BJP at present has the largest number of Dalit lawmakers in the country. In part BJP lost the 2004 elections due to the insecurities that were created within the minorities, resulting in loss of 112 sitting BJP MP’s. To counter these individual losses BJP has aptly maneuvered to give more representation to minorities and this forms key bases of the social engineering BJP is attempting.

Yet, one would wonder how the SC/ST amendment is intertwined with the BJP’s social engineering and Congress mukt placard. To understand this one must have the benefit of hindsight which data amply provides us with. If we are to observe the voting pattern between 2009 and 2014 the BJP made tremendous gains among the seats reserved for SC, ST’s and the lower OBC’s; all previous bastions of the Congress or Regional Parties.

Reserved Seat Congress 2009 BJP 2009 Congress 2014 BJP 2014
SC 27 12 19 24
ST 38 24 28 38
OBC 24 22 15 34

It doesn’t take a lot to understand that BJP has made huge strides in terms of its vote share across caste lines between 2009 and 2014, but what does this translate into? Combined with a one-sided support by savarnas and upper OBC’s it meant an almost complete sweep particularly in the states that are ready to go to polls in the coming months.

State Total seats BJP
Madhya Pradesh 29 27
Rajasthan 25 25
Chattisgarh 11 10

The same was observed throughout rest of the entire #Hindi belt and accounted for 232 of the 282 seats won by the BJP.

The real opportunity lies in making the voting pattern seen in 2014 a more sustainable one, particularly in getting the dalit votes, something that BJP failed at in 2004. If achieved it would be a step closer to BJP’s dream of Congress mukt bharat.

The Task

Achieving political superiority solely dependent on consolidation without expansion is not possible. As in the past the juggernaut of Hindutva seems to be  crumbling under its own wheels and needs expansion, not just consolidation

The task at hand and an uphill one is the expansion into unknown territories for the BJP. Recent events such as the loss of regional partners and loss in some by polls have indicated that there might be ground lost in the Hindi belt. With this in mind BJP in-fact has made significant improvements in the North East but needs to make inroad in states such as West Bengal, Tamil Nadu and Andhra Pradesh to compensate for these possible losses. All of these states have sizeable number of Dalit and lower OBC voters and this is where the importance of the SC/ST act lies.

States Totals BJP
West Bengal 42 2
Tamil Nadu 39 1
Andhra Pradesh 25 2

In 2014, BJP’s performance in the 3 large non-Hindi states was far from desirable & it is in the above numbers and the political slugfest since March 2018 where the engineering of the social engineering lies. With Shiv Sena and TDP pulling out and JDU, Akali dal and AIADMK on a sticky wicket themselves BJP needs new regional partners to move into non hindi, highly caste oriented regions and being portrayed as the new champions for minorities might deliver that.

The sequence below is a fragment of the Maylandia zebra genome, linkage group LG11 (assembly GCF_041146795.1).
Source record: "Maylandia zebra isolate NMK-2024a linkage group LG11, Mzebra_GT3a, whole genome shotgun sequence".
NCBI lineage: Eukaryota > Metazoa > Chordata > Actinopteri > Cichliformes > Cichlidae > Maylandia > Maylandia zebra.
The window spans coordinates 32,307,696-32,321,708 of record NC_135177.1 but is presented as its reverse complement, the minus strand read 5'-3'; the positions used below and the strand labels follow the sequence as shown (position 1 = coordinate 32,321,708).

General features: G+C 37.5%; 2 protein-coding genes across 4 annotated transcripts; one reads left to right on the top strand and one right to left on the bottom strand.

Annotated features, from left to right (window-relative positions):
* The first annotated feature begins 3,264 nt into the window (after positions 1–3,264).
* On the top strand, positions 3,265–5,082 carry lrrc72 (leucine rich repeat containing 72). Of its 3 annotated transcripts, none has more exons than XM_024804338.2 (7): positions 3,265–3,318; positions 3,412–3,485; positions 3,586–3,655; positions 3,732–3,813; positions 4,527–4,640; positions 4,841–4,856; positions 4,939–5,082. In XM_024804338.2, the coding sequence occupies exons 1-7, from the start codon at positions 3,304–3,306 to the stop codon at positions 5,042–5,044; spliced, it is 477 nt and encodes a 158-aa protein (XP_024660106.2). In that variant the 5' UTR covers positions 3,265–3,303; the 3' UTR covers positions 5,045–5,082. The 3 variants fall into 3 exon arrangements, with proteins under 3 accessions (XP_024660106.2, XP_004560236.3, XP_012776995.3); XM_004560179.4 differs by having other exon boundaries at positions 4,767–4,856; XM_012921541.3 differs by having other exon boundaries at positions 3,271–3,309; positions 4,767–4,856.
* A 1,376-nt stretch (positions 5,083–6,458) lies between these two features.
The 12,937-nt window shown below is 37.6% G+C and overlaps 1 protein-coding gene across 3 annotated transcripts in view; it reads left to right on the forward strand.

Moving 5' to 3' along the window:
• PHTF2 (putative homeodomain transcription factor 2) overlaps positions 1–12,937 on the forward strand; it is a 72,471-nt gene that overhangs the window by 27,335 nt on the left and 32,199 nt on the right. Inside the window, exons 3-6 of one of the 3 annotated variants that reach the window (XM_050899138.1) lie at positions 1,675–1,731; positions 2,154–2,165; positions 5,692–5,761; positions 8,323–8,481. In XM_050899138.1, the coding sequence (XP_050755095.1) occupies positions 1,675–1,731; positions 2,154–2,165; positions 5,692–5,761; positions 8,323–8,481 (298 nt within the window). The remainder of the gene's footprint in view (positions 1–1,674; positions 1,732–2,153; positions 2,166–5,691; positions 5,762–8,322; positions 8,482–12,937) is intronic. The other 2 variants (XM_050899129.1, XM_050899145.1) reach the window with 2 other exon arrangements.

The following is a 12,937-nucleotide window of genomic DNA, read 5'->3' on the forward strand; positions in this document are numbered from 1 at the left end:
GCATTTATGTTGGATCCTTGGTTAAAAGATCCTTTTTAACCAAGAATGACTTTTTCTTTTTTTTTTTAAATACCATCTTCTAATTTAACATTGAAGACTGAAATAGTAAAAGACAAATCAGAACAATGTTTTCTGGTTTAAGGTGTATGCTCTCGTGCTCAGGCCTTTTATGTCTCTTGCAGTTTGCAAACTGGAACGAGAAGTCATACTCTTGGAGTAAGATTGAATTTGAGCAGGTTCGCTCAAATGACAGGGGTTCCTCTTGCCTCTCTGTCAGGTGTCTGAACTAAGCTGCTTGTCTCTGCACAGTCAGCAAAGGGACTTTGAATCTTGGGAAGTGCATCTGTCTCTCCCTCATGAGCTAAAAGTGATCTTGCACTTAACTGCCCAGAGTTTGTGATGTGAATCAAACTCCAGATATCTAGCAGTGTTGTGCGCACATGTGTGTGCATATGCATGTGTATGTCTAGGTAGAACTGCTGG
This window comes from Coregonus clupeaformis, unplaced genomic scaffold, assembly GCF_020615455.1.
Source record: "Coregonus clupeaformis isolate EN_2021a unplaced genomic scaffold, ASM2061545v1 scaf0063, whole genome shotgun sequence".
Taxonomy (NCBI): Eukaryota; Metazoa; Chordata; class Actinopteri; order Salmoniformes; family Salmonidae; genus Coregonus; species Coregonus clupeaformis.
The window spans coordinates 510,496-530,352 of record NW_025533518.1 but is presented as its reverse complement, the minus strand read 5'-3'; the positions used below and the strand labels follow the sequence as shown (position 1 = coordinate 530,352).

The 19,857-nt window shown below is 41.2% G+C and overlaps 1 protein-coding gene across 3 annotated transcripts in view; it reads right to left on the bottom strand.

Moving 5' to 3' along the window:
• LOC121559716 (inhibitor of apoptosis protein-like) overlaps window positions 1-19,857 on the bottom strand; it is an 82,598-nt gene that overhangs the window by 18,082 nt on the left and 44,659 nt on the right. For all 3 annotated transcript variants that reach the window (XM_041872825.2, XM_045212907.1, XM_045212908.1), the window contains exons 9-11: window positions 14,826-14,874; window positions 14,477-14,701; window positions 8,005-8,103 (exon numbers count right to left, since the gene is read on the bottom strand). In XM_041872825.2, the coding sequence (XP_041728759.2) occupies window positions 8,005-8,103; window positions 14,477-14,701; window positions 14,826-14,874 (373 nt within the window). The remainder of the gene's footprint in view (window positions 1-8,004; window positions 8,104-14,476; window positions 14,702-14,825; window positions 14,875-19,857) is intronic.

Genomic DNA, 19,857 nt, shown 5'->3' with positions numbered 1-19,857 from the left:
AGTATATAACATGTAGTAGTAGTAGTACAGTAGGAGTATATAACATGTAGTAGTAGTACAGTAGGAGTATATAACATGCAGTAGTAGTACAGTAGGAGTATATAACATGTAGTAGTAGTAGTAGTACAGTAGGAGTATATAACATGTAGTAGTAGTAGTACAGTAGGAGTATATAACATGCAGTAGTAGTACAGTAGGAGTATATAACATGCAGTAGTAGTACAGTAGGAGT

BJP needs to successfully manage the present fiasco, doing so  might open doors to unchartered territories for the BJP as champions of the minority cause.

In 2014, approximately 50 percent of the total votes were won by the non-BJP and non-Congress parties, these parties based on regional caste and religion polity represent communities which do not find a voice through the mainstream political parties.  While the Yadav’s, Reddy’s and Vokaligars have regional representation other OBC’s do not and it is here the BJP would want to consolidate and expand, banking on enough perennial support from the upper OBC and savarna communities

Lost opportunity and toeing in a rivals path

BJP has quite often in the past accused regional parties and Congress for politics of appeasement. Yet now, BJP would in some terms need to do so themselves and this is primarily owed to the failure by the BJP to create an alternate collective Hindu narrative driven by Intellectual discourse and backing.

“The BJP had an opportunity to create a credible alternative rightwing narrative in a constructive manner. The sensible rightwing minds expected them to commence research projects in history, political science, and sociology, anthropology, physical sciences and International Relations to project a new evidence-based narrative as over the last 50 years the rightwing ideologues have claimed and rightfully so that the Marxist historians have presented a biased history in an unholy nexus with the political regime. But the BJP could not present any credible intellectual boost to Hindu nationalism, through an intellectual course correction in history and social sciences presenting an alternative view”

The traditional Hindu socio-cultural comfort zone nurtured on the spiritual traditions of shunyavad, syadvaad is highly evasive of socio-cultural fault lines and tries to find the middle path, always rejecting extremes. This is in part why a country with 82% Hindu majority can never become a perpetually Hindutva-governed state because even without the help of the opposition and the intellectual class there is a deep-rooted insecurity within the masses that a majorly Hindu oriented rule may bring back the caste system in its old form.

This is a feat that Congress and the left-leaning intellectual class has been able to achieve and must be credited with, that is to hide the horrors of the foreign invasions and highlight the travesties of the caste system.

BJP’s recent amendments may in the short term particularly in regional elections harm the BJP but come 2019 without an alternative BJP would perhaps be able to both consolidate and expand its vote base among SC/ST voters. As a chink in the Hindutva armor appeared, the Congress president for obvious reasons is off to Mansarovar. BJP needs realise that populistic consolidation may not work in the long run and it needs to value the intellectual capacity of ordinary Indian people and provide an intellectual narrative that is able to alleviate the fears of the masses and counter the propaganda machine that successfully portrayed doomsday for minorities in 2004 and is quite successfully doing it again

 

 

Pin It

Disclaimer: The views expressed are of those of the author and do not represent the views of Elections.in.

Archives

Track your constituency